President Uhuru Kenyatta has broken his silence on the security crisis in Ethiopia after the government declared a state of emergency, following the outbreak of war.
Uhuru issues statement after Ethiopia crisis escalates to State of Emergency
Uhuru to Ethiopia: The fighting must stop!
In a statement issued on Wednesday evening, November 3, President Kenyatta said he had worked tirelessly and diligently since the break out of the fighting, to try to bring an end to the terrible crisis.
“I have lent the full weight of my office in insisting that despite the pertaining circumstances surrounding the crisis, the fighting must stop!
“I have consulted with my colleague Heads of State of Africa, with Heads of State of other great and powerful nations in the world, including the United States, the United Kingdom, France, the European Union ( EU ), among many others in an effort to try to bring an end to this crisis,” Uhuru stated.
He expressed disappointment that one year later, the situation has not calmed but has in fact deteriorated.
President Kenyatta explained that no amount of intervention or persuasion will work unless parties get the political will to engage in dialogue.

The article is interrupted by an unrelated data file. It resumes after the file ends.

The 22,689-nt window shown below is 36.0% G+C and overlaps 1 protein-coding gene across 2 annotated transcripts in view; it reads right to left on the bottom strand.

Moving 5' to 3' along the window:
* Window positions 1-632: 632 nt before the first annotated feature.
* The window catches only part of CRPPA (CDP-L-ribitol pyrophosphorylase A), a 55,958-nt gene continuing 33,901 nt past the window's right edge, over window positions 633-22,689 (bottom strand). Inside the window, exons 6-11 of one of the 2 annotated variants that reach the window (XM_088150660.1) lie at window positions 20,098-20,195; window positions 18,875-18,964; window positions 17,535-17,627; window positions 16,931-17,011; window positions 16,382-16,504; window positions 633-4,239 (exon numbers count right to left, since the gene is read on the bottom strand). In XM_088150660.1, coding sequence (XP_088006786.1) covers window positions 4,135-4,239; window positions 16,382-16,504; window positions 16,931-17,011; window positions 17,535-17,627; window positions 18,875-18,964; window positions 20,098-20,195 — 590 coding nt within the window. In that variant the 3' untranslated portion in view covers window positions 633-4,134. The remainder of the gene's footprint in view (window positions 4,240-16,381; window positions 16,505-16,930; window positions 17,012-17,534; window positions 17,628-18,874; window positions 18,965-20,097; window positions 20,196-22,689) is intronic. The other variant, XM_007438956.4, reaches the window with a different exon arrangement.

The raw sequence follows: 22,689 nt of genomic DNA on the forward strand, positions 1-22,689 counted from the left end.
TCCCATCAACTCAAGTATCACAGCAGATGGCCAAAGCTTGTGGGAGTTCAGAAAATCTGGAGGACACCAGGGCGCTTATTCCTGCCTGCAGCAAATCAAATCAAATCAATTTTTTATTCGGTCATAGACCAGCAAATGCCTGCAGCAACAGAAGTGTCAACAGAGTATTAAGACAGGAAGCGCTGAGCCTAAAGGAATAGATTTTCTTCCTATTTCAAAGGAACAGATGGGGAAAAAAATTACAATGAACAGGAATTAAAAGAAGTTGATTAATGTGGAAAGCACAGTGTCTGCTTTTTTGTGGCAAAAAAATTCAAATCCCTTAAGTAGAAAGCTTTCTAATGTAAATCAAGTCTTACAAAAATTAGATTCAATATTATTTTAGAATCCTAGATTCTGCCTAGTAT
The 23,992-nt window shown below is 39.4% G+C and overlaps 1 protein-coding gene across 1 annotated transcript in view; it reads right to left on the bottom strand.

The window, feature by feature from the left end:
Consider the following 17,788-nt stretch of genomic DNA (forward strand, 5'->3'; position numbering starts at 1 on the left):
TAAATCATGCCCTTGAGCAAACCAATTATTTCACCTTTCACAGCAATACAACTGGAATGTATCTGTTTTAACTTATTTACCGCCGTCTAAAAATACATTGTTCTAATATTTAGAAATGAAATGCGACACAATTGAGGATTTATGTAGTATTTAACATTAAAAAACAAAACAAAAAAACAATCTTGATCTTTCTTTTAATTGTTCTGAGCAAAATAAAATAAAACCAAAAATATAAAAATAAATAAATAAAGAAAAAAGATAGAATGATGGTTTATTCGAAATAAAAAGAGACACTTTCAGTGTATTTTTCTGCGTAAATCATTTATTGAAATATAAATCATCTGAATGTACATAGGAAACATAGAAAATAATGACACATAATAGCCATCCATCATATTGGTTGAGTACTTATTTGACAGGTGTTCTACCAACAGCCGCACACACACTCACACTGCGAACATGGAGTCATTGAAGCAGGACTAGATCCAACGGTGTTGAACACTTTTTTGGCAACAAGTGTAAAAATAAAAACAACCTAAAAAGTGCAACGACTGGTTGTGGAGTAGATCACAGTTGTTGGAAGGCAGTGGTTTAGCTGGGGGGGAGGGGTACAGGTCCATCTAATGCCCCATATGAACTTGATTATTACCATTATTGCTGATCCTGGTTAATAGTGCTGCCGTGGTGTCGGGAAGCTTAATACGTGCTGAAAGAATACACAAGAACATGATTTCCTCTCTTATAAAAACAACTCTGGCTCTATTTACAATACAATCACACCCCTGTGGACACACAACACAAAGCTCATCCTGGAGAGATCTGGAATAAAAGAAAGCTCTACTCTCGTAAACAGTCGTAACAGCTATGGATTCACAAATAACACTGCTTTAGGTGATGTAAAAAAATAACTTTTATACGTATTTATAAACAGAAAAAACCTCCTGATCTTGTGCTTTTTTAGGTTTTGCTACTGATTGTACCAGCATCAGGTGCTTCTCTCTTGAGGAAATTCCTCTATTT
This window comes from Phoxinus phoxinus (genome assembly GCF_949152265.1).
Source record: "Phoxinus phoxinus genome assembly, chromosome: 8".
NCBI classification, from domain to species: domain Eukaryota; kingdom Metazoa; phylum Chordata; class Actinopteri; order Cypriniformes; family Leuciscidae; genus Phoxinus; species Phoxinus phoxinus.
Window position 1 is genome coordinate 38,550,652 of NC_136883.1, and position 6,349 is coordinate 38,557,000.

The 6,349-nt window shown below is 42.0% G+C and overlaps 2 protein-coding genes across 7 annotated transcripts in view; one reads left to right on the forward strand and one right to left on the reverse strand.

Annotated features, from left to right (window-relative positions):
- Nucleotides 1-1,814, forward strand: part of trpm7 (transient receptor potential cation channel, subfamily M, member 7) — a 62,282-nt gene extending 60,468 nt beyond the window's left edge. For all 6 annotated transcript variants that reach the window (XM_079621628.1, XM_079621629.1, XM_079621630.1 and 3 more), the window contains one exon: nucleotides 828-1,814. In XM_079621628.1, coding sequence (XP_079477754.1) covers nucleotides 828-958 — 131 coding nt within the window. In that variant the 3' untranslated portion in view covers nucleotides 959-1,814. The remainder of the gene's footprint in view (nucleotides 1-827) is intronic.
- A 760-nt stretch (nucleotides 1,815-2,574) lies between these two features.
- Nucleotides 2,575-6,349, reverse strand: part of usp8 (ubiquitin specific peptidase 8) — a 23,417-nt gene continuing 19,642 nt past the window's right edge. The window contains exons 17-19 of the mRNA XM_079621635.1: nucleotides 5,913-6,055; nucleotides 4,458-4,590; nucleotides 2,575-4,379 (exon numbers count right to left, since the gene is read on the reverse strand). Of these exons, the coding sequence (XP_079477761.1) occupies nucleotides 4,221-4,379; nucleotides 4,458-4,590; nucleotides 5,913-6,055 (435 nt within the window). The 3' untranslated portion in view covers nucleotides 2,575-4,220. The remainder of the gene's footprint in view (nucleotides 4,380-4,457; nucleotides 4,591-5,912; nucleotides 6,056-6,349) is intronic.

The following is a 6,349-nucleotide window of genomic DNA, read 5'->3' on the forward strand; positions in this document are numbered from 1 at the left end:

“The lack of meaningful dialogue between the protagonists has been particularly disturbing to me and today, I once again call on all well-meaning men and women of Ethiopia to come together and find a solution to help find peace at this critical time.
“The men and women of the Government of Ethiopia, led by my dear brother in leadership, the Prime Minister, as well as the men and women who constitute the leadership that is fighting the Government must find a reason to cease the fighting immediately and to dialogue,” Kenyatta said.
How the Ethiopia war erupted
On November 4, Ethiopian Prime Minister Abiy Ahmed launched a military operation against regional troops in Tigray, which sparked the war.
He said he did so in retaliation for an attack on a military installation in the area that housed government forces.
After months of squabbling between Abiy's administration and leaders of Tigray's leading political party, the conflict escalated.
The party was at the heart of power for over three decades until being marginalized by the prime minister, who took office in 2018 following anti-government rallies.
PM Abiy sought changes, but when Tigray opposed, the political turmoil devolved into war.
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